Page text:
2.12. For your Normal Map, don't forget to turn on the "Non-Color" mode.

2.13. Before connecting to the "Normal" input of the "Principled BSDF" shader, though, you have to use an intermediary node. Type "Shift + A", choose "Search", and then type "Normal Map". Import the corresponding node.

2.14. Connect your "Normal Map" to the "Color" input of the "Normal Map" node. Then connect the "Normal" output of the "Normal Map" node to the "Normal" input of the "Principled BSDF" shader.

2.15. Now, might have an ORM map, which is a map which contains a specific map in each channel: Ambient Occlusion in the red channel, Roughness in the green one, and Metallic in the blue one. The « .glTF » format is built to interpret these maps like this. So first, check that your map is in "Non-Color" mode, as we did for the Normal map.

2.16. Now, we need to separate each texture, in order to plug each channel into the right input. Type "Shift + A", choose "Search", and then type "Separate RGB". Import the corresponding node.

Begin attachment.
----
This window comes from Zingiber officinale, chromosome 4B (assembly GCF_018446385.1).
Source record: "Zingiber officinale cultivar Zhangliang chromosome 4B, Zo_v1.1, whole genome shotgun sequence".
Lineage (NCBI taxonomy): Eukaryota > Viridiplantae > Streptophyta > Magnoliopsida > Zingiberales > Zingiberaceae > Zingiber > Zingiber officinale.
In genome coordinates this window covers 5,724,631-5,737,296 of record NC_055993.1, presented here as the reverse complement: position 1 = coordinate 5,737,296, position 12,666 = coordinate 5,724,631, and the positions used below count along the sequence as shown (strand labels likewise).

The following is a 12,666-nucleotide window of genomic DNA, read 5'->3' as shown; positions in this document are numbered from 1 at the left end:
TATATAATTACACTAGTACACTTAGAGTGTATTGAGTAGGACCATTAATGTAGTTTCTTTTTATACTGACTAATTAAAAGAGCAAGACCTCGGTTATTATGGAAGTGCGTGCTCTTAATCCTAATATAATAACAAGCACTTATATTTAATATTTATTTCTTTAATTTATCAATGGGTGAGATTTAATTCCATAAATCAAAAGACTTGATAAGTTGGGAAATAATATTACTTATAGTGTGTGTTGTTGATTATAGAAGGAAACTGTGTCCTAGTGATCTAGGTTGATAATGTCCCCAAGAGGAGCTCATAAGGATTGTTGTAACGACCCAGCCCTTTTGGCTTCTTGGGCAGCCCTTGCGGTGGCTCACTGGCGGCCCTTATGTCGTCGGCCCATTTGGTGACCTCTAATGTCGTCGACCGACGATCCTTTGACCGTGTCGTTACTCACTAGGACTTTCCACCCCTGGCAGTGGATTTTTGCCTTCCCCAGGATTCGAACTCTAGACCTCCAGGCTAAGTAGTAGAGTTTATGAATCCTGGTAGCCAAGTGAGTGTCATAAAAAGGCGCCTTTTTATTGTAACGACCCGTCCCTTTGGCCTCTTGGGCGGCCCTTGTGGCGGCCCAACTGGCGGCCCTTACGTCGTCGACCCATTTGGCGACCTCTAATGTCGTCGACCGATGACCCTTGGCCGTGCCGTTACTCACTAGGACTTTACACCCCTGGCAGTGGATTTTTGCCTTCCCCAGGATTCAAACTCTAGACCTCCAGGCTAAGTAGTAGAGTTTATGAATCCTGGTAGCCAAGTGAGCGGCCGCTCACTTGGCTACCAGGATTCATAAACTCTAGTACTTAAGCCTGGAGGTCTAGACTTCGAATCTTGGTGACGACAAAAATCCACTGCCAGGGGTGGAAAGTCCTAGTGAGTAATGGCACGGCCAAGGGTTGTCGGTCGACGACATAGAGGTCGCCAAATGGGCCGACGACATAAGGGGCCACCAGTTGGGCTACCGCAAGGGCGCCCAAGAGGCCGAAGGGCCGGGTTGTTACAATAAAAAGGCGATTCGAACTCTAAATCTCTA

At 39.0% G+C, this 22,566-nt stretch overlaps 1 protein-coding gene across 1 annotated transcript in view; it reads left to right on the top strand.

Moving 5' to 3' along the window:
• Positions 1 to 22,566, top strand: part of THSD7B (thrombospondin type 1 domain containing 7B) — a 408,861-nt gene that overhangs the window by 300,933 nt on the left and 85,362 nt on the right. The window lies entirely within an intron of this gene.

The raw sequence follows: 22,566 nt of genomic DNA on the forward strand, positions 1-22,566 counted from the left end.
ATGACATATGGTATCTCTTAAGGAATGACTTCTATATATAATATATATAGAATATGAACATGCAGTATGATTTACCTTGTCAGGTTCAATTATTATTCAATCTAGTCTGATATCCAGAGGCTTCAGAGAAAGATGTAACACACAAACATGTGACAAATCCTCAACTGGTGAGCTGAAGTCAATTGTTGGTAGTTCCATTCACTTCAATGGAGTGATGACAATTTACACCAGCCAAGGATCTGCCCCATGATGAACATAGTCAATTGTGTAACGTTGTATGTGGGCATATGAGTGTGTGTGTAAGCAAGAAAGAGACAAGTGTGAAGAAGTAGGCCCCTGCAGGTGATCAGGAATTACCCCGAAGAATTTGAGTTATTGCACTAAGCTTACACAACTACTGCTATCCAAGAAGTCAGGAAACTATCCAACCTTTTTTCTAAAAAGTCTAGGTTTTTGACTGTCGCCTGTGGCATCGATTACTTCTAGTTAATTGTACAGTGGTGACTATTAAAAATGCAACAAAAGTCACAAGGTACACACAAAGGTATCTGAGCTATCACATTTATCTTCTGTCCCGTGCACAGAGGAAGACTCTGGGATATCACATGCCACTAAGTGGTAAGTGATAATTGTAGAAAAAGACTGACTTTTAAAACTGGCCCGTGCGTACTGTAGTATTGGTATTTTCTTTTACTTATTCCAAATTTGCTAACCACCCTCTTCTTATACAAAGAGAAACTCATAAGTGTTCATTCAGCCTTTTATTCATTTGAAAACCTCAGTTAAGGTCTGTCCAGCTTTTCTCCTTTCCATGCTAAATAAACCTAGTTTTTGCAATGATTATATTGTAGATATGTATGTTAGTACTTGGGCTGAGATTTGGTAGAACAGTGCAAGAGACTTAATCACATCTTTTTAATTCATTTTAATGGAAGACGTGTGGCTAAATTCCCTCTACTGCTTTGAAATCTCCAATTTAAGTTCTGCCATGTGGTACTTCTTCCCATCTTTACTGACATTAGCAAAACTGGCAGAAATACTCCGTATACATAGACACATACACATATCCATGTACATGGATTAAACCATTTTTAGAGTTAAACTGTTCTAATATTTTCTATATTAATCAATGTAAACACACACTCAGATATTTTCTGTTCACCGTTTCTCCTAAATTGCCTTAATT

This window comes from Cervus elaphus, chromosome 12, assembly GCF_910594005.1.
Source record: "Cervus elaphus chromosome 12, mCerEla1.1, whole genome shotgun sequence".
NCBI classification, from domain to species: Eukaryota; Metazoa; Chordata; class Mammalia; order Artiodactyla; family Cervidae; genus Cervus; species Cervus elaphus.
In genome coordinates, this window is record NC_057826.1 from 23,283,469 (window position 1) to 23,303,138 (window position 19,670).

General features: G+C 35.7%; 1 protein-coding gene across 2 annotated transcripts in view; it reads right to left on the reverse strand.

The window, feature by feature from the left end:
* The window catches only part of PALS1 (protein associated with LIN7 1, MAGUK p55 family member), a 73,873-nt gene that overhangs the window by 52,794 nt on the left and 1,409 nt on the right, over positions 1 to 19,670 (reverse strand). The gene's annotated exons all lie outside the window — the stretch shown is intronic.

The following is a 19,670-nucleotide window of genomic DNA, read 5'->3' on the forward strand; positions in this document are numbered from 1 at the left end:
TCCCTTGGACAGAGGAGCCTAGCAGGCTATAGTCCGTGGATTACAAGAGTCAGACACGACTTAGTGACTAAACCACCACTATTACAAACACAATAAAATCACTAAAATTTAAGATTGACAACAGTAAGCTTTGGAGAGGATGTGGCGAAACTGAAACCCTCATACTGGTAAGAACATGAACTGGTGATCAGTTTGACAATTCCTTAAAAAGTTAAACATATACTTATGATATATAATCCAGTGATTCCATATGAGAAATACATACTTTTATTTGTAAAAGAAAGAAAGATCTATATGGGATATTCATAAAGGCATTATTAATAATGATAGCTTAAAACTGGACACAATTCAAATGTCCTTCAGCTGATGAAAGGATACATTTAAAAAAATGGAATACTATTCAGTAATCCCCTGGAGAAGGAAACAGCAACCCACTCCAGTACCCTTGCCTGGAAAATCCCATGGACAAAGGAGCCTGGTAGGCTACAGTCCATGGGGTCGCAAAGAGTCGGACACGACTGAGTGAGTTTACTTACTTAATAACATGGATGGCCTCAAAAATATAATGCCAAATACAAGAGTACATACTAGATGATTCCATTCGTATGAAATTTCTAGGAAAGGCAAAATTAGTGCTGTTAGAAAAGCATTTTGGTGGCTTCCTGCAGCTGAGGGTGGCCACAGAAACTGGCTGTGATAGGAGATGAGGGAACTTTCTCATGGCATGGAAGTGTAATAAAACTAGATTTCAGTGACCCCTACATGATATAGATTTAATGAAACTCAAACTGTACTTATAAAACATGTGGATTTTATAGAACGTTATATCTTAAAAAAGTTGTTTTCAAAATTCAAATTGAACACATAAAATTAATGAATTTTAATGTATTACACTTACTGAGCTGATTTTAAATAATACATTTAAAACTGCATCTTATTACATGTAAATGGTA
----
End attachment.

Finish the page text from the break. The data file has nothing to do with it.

If you don't have an ORM

If your maps are separated, you can either combine them using this method, or connect them separately to the right inputs of the "Principled BSDF" shader.

If your maps are already separated, you don’t need the "Separate RGB" node : just connect the "Roughness" map to the "Roughness" input of the "Principled BSDF" shader, and the "Metallic" map to the "Metallic" input of the "Principled BSDF" shader.

Keep in mind that you can also have objects which have the Roughness and Metallic maps together in one map, and the Ambient Occlusion separated, or another configuration. In this case, you can use the "Separate RGB" node to separate the fused maps, and connect the separated map to the right output.